When Adam Parr, the former Chairman at WilliamsF1 put out a tweet on Sunday morning suggesting that Formula 1 would increase to three-car teams in desperation to keep the series healthy, a flurry of internet posts and social media speculation hit the motorsport scene like wildfire.
With 11 teams entering a mandatory two-car lineup, the current state of Formula 1 currently rides in a tricky balance of measuring the sport’s heritage vs. the sport’s need to look forward.
The current challenge is that quite a few teams currently in Formula 1 are on the rumored brink of closure. Allegedly on life support, the teams of Marussia, Caterham, and Sauber have been incurring very public battles with their financing and desires to be bought out, meanwhile teams like Lotus and Force India continue to be vocal about their challenges to sustain the current operational costs of Formula 1.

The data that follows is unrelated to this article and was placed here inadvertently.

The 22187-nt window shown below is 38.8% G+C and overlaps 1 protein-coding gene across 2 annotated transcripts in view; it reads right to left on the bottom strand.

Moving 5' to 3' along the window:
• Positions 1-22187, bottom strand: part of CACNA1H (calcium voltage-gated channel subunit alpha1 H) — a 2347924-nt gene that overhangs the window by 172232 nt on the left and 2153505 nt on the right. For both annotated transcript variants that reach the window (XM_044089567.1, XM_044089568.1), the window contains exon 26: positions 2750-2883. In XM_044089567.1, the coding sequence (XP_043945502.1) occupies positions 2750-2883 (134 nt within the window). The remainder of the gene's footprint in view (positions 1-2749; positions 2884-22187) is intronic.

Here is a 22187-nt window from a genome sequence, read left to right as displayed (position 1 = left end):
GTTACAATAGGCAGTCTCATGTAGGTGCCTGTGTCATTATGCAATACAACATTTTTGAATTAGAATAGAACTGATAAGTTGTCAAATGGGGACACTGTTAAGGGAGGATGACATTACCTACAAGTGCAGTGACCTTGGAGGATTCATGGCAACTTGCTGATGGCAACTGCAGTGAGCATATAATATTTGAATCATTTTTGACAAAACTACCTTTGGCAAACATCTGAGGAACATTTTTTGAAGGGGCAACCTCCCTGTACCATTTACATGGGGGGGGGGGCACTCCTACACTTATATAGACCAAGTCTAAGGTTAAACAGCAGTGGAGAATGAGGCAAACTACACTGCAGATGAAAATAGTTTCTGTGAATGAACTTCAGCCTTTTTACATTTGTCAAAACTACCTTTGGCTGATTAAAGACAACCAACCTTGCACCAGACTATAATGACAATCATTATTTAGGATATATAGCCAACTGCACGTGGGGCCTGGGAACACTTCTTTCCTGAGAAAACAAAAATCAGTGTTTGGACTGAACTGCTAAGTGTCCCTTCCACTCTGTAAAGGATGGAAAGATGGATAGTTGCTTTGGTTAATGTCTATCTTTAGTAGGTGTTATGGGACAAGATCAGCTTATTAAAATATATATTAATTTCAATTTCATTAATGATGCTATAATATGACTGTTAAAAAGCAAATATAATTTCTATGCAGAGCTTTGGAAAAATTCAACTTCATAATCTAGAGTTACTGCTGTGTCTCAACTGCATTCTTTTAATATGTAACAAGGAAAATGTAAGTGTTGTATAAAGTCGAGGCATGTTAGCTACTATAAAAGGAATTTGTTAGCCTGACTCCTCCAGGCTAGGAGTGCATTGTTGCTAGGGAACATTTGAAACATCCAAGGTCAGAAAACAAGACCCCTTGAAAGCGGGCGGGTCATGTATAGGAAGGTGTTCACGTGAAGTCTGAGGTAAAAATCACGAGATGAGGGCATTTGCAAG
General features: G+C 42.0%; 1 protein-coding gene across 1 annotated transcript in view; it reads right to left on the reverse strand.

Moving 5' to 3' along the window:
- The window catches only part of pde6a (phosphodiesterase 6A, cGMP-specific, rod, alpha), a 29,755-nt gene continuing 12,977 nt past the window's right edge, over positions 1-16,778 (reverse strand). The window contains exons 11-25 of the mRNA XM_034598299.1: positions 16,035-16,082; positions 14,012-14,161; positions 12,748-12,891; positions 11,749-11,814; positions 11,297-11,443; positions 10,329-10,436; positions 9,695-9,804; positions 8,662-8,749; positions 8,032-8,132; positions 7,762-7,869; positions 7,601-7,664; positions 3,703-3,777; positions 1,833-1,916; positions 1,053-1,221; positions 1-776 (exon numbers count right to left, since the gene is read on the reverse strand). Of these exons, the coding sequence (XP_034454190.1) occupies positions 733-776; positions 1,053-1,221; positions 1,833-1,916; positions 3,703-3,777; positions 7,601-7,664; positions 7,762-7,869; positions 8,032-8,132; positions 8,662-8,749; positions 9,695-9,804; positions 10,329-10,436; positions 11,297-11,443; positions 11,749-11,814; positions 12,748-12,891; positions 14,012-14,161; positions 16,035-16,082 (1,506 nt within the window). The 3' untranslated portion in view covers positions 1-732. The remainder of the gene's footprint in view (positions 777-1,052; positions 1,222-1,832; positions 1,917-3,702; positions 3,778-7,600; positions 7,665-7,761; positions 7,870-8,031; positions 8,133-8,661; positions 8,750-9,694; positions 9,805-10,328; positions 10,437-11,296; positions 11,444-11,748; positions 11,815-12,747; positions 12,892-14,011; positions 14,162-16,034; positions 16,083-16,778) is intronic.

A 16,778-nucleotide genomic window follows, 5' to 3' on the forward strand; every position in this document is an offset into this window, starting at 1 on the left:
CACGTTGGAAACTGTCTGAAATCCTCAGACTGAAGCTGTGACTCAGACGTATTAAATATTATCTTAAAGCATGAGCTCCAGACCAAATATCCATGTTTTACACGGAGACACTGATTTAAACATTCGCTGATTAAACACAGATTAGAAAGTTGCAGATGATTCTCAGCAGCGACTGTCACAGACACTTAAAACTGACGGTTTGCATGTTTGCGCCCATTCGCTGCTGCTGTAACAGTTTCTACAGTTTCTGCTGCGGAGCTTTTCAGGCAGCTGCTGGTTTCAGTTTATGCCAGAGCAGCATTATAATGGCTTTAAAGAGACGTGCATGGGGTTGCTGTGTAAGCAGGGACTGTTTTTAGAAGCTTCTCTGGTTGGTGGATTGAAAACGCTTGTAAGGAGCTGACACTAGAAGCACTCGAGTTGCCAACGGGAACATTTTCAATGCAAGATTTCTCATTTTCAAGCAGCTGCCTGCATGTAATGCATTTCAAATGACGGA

On the optimistic side, we will likely have two less teams in 2015, and on the pessimistic side we could lose up to five. Doing the math, this could conceivably leave us with grids of 12 cars, which would be a disaster for the sport.
One could easily argue that the world of professional motorsports, as it stands now, is over saturated.
When you think of professional football, what sanctioning do you think of?
When you think of professional basketball, what sanctioning do you think of?
When you think of professional racing, what sanctioning do you think of?
NASCAR, Formula 1, WEC, IMSA, IndyCar, World Challenge, MotoGP, AMA, WRC, Blancpain Endurance, DTM… and so on.
See the point?
The motorsports landscape is as saturated as it is complex, and this in many ways presents a fundamental problem for media, fans, and sponsors alike. The reciprocal issue comes from the fact that this is a complication CREATED by media, fans, and sponsors alike. Since the automobile presents such a diversity of clientele, the diversity of racing endeavors that springs from it is a natural evolution. Whether it’s a company like Ferrari or McLaren who invest heavily in to Formula 1 due to its heritage as the premier World Championship, or Audi who prefers the open technology platform that the WEC provides, or a company like Chevrolet who prefers the mass appeal among Americans that you get with NASCAR.